“So, how was the trip?” I asked my 11 year old son, Levi, after his recent overnight team-building field trip to Prescott.
“It was fun,” he said with about as much enthusiasm as Ben Stein discussing the Dow’s recent decline.
This kind of deadpan delivery is so drastically out of character for my eldest child that to me, it was equivalent to him confessing he’d been beaten bloody by a band of rogue gang members on his way to the dining hall. It was the first time he’d ever opted out of a conversation with me, and it felt shockingly ominous.
Pressing the issue didn’t help. So I had no choice but to leave him alone and hope that over time I would hear what was distressing him. A few hours later, in the midst of a heated game of Marco Polo in the pool, Levi told me that some boys on the trip had been using inappropriate language and that he’d asked them to stop. When they refused, he warned them that he was going to tell an adult. When they still didn’t stop, he told a teacher who handled the situation.
My husband and I both were dismayed. Levi’s always been a rule follower to the extreme. We tried to explain to him that no one likes a tattle-tale and that telling on your friends isn’t really the right thing to do. He seemed disappointed and dejected, as if we didn’t understand that he was only doing the right thing.
I talked to friends and family over the next few days about the incident and everyone unanimously concurred that being a narc was not a way to win friends and influence peers. I was relayed countless tales of other people’s “brave” children who had remained silent in the face of racism, anti-semitism and all sorts of social bigotry . But somehow that felt wrong to me as well. I went back to Levi a few days later to try and explain that it is good to stand up for what’s right. It’s just that you have to know when to do so and when to let a few broken rules slip by unnoticed. I told him that it was a tough distinction to know when to stand up and when to keep silent. But, a general rule was that if someone was being hurt by something (physically, verbally, emotionally), that was the time to get an adult involved.
“But, mom,” he told me, “Someone was being hurt. Those boys were saying those bad words to someone.” Wow. I was surprised. I confess that I immediately assumed they were being said to my son and still felt like maybe silence would have been a better path to take. But Levi went on, “They were all calling this new boy bad names and he didn’t seem able to defend himself.” Then came my, “Oh Lord, I’m an idiot” moment.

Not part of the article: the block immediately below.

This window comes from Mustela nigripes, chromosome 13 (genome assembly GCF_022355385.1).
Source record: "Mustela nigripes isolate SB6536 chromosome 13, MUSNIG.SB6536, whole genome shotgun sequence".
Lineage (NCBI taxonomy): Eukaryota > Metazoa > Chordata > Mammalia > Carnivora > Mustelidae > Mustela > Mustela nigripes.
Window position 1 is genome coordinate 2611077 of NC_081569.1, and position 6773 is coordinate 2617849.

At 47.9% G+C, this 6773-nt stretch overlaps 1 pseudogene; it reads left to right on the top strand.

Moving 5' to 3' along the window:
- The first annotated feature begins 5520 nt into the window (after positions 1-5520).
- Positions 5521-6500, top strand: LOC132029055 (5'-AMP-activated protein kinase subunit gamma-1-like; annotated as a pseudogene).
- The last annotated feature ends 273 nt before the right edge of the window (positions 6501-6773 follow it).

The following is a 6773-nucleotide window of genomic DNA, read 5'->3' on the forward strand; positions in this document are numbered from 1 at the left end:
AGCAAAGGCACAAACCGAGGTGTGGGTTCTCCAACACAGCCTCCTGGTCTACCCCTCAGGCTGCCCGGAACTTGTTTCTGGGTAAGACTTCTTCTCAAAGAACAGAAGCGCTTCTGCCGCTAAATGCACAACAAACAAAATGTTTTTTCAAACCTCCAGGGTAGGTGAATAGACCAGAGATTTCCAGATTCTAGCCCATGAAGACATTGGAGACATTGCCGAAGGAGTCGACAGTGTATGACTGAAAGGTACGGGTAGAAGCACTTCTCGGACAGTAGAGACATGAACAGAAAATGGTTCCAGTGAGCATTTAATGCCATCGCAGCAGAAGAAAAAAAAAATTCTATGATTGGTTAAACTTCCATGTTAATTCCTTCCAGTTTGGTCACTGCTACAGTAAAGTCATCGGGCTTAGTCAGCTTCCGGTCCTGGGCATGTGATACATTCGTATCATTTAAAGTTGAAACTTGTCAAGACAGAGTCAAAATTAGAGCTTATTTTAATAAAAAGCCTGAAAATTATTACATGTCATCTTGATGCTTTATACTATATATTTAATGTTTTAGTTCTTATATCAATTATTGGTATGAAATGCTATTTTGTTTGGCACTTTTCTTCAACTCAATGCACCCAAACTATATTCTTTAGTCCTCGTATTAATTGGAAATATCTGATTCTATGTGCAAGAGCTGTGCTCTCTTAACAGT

Here I’d spent the greater part of a week trying to teach my son that he was a tattle-tale, when in fact, he showed stunning courage, and a willingness to protect another child at risk to his own standing and possibly his personal safety.
“So, they weren’t making fun of you?” I stammered. “No,” he answered. “But the kid they were teasing couldn’t handle it. So I asked them to stop. Then I gave them a warning. Then I told an adult.” It was a text book bullying moment and my child had stood up to the test. “Did they make fun of you after you told on them?” I inquired. “Yeah,” he said. “But I just tuned them out. They’re really immature.”
To say that I am proud of my boy would be an understatement of monumental proportion. But my point here is bigger than one child’s noble reaction to cruelty, or a mother’s gratefulness for her boy’s compassion. The point is that we’re all so conditioned to ignore bad behavior, to look the other way when evil or unkindness rears itself before us. Because we don’t want the repercussions. We don’t want to make waves. We don’t want to be the next victim.
In spite of a myriad of anti-bullying programs at every school in this country, kids are still cruel at times and it isn’t until each and every one of us is willing to stand up and say, “enough,” that the harm and hurt will cease to exist. It’s about doing the right thing; when it’s really difficult to do it. Because that’s when it counts most of all.